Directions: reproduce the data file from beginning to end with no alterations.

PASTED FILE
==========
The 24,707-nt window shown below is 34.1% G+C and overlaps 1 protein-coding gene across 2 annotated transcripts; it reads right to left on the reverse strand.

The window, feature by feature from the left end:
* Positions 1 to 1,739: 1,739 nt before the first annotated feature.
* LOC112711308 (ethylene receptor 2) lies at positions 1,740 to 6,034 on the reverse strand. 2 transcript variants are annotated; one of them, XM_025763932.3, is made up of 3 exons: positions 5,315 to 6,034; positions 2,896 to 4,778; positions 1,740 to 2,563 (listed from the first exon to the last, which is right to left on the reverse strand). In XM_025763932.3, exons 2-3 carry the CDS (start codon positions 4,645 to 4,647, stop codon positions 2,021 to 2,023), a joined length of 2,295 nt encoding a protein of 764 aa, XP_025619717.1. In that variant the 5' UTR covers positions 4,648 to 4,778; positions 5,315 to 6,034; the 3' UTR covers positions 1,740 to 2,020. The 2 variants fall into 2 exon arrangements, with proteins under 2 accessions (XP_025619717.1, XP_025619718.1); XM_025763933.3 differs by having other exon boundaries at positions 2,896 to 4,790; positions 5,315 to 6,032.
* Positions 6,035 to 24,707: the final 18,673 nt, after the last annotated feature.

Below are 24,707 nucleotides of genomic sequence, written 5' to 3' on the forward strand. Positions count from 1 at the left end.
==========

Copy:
The 24,707-nt window shown below is 34.1% G+C and overlaps 1 protein-coding gene across 2 annotated transcripts; it reads right to left on the reverse strand.

The window, feature by feature from the left end:
* Positions 1 to 1,739: 1,739 nt before the first annotated feature.
* LOC112711308 (ethylene receptor 2) lies at positions 1,740 to 6,034 on the reverse strand. 2 transcript variants are annotated; one of them, XM_025763932.3, is made up of 3 exons: positions 5,315 to 6,034; positions 2,896 to 4,778; positions 1,740 to 2,563 (listed from the first exon to the last, which is right to left on the reverse strand). In XM_025763932.3, exons 2-3 carry the CDS (start codon positions 4,645 to 4,647, stop codon positions 2,021 to 2,023), a joined length of 2,295 nt encoding a protein of 764 aa, XP_025619717.1. In that variant the 5' UTR covers positions 4,648 to 4,778; positions 5,315 to 6,034; the 3' UTR covers positions 1,740 to 2,020. The 2 variants fall into 2 exon arrangements, with proteins under 2 accessions (XP_025619717.1, XP_025619718.1); XM_025763933.3 differs by having other exon boundaries at positions 2,896 to 4,790; positions 5,315 to 6,032.
* Positions 6,035 to 24,707: the final 18,673 nt, after the last annotated feature.

Below are 24,707 nucleotides of genomic sequence, written 5' to 3' on the forward strand. Positions count from 1 at the left end.